Resource contention

In computer science, resource contention is a conflict over access to a shared resource such as random access memory, disk storage, cache memory, internal busses or external network devices. In recent years, research on the contention is more focused on the resources in the memory hierarchy, e.g., last-level caches, front-side bus, memory socket connection.

Resolving resource contention problems is one of the basic functions of operating systems. Various low-level mechanisms can be used to aid this, including locks, semaphores, mutexes and queues. The other techniques that can be applied by the operating systems include intelligent scheduling, application mapping decision, and page colouring.[1][2]

Failure to properly resolve resource contention problems may result in a number of problems, including deadlock, livelock, and thrashing.

When multiple processes wish to use a shared resource, this can lead to resource contention. Access to memory areas is often controlled by semaphores, which allows a pathological situation called a deadlock, when different threads or processes try to allocate resources already allocated by each other. A deadlock usually leads to a program becoming partially or completely unresponsive.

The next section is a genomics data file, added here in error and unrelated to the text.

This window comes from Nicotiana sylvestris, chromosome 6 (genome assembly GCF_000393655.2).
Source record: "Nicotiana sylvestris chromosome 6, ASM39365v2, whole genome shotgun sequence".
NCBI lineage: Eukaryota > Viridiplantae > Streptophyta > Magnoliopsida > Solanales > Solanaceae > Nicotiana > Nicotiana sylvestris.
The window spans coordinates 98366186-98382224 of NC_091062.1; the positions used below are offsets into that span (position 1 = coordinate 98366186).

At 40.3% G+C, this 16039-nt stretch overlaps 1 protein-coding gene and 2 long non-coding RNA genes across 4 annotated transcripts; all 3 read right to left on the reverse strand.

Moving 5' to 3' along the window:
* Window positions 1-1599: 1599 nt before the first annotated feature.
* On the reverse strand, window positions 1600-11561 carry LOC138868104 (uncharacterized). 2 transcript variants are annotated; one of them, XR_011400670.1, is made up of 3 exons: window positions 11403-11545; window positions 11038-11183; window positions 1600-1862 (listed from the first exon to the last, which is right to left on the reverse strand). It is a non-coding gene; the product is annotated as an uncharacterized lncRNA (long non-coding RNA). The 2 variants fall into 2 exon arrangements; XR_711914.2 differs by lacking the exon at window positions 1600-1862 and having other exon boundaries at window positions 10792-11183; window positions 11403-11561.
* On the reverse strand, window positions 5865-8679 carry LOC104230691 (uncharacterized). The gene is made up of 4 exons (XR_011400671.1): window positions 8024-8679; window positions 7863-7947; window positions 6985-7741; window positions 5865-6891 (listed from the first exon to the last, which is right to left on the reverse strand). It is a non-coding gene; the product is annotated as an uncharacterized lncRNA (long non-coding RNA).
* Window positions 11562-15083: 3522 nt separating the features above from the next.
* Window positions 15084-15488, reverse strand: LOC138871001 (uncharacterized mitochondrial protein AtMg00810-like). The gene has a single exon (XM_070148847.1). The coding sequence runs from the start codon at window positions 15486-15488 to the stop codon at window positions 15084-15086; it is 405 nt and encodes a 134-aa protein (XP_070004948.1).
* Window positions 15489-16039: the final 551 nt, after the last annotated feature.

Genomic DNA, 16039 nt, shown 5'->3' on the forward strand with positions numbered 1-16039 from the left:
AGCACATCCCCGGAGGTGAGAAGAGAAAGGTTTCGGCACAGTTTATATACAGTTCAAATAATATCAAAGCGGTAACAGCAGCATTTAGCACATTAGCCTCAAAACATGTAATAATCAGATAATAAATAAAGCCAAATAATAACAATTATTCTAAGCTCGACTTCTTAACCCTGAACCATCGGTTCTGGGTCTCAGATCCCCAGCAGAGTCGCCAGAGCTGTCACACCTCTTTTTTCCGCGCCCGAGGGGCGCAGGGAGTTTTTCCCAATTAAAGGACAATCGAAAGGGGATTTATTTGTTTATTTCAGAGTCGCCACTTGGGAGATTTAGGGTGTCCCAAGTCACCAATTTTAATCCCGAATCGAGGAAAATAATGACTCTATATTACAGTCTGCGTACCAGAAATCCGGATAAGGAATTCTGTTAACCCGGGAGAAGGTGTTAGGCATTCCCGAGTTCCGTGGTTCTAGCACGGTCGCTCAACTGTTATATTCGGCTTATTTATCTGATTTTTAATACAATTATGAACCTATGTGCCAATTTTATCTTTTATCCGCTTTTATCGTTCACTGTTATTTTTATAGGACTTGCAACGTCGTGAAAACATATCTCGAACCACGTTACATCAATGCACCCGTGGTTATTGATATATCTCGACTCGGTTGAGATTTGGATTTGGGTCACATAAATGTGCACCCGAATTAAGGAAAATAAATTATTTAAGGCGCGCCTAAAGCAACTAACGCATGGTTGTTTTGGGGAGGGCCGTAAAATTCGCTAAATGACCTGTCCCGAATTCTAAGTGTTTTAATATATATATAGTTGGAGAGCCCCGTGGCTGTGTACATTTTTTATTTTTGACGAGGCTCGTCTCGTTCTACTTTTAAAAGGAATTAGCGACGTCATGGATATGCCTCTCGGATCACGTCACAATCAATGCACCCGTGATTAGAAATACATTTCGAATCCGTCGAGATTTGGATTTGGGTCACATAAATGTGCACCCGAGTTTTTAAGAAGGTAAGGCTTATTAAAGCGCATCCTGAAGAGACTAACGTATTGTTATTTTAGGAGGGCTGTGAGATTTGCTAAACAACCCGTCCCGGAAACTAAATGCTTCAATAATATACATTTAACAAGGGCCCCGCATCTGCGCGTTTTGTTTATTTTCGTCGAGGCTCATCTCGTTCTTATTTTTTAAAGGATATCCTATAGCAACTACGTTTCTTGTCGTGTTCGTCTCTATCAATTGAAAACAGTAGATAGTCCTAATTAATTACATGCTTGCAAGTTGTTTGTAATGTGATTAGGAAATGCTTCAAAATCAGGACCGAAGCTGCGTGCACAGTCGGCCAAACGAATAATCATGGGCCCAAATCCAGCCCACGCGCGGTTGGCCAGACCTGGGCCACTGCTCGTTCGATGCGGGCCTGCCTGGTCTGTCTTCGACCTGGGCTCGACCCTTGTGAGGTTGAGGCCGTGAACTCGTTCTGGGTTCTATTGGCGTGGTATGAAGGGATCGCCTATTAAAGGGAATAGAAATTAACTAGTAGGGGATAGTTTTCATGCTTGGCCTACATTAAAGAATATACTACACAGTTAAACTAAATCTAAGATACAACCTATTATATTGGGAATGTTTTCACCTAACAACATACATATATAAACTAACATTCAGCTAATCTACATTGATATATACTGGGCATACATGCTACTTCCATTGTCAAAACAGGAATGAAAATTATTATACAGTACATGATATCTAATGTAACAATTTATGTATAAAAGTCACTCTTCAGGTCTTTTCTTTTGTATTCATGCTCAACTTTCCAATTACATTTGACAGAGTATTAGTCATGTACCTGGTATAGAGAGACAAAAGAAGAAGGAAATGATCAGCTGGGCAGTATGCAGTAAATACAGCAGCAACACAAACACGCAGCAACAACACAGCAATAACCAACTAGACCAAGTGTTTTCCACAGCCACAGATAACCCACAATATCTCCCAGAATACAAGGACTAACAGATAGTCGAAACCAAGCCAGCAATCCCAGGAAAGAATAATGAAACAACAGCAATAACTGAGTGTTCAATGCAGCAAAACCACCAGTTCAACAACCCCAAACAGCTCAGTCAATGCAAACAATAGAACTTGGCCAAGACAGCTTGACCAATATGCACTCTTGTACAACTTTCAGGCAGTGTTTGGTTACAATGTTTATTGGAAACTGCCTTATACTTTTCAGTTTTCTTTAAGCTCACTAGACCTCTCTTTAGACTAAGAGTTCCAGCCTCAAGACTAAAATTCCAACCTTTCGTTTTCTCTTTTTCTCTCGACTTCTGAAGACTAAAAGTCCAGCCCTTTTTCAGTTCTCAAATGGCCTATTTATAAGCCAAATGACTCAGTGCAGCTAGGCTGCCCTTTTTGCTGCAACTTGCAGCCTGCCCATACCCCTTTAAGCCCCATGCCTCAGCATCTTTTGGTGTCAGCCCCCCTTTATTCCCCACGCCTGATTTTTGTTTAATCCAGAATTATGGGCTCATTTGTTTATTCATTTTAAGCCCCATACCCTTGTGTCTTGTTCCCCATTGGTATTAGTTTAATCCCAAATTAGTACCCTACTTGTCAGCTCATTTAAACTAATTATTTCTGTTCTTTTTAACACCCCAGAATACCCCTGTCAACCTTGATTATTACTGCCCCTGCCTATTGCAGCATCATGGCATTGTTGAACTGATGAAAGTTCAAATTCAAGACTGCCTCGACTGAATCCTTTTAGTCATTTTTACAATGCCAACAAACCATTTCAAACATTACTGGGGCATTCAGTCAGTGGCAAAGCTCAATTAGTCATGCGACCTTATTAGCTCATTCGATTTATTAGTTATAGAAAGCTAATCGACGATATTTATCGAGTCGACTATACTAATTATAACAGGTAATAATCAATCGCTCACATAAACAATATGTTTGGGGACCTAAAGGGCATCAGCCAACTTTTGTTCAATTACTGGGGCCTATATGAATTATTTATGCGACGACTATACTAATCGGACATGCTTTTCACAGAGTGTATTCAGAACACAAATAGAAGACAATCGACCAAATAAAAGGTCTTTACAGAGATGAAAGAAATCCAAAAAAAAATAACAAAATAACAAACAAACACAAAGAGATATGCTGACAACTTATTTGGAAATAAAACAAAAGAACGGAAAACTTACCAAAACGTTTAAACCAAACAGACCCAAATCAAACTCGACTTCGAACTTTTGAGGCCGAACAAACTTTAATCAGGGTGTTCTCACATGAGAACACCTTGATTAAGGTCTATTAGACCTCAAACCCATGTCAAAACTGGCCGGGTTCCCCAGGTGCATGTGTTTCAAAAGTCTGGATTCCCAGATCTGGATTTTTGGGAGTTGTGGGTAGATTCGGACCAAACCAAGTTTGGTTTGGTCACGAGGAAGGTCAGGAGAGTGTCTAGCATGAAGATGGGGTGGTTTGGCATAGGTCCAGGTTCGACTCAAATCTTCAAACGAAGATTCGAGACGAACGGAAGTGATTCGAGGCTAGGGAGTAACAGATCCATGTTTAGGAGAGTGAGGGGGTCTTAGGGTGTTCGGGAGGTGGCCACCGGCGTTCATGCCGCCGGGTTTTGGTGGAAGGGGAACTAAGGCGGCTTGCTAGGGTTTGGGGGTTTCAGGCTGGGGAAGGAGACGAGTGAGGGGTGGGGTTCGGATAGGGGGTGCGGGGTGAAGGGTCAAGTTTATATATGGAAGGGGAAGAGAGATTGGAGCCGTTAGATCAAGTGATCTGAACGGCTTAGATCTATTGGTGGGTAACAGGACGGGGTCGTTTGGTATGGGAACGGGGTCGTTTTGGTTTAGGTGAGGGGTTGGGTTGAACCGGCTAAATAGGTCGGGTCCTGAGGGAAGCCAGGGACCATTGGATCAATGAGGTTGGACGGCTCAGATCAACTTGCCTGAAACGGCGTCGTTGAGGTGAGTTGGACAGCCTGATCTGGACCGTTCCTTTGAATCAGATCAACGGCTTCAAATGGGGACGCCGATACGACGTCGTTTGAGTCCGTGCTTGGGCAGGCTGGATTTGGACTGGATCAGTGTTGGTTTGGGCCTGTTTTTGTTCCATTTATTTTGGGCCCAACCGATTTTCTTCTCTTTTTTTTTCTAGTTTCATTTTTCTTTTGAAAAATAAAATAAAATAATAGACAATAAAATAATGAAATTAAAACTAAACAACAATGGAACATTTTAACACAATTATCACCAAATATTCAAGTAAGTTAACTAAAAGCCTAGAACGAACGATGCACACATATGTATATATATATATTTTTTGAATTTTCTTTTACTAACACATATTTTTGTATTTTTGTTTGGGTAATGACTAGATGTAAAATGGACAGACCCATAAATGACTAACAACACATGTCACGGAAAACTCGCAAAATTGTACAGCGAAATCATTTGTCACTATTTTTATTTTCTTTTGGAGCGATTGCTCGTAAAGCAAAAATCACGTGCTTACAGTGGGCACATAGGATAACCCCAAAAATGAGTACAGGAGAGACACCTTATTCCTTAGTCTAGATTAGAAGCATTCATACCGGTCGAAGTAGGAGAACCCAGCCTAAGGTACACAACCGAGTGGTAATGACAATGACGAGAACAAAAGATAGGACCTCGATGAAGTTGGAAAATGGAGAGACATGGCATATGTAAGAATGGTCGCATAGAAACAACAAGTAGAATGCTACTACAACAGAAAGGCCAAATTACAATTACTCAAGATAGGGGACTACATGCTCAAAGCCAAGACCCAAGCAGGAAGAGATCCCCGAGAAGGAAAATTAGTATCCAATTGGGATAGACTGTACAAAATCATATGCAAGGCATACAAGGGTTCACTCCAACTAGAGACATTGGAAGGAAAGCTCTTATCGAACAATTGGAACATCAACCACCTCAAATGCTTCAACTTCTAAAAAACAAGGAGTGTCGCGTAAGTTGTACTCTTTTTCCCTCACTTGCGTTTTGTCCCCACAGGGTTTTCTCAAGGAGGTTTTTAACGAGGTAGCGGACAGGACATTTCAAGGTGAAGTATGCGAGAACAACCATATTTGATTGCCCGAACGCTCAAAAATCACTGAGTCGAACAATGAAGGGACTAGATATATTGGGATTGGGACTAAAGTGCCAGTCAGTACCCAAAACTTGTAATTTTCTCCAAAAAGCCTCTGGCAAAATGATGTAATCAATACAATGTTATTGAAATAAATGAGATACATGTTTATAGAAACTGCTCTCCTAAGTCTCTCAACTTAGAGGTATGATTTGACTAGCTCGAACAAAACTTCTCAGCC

Access to resources is also sometimes regulated by queuing; in the case of computing time on a CPU the controlling algorithm of the task queue is called a scheduler.


  1. Knauerhase, Rob (2008). "Using OS Observations to Improve Performance in Multicore Systems". IEEE Micro. 28 (3): 54–66. doi:10.1109/mm.2008.48.
  2. Zhang, Xiao (2009). "Towards practical page coloring-based multicore cache management". EuroSys.

See also

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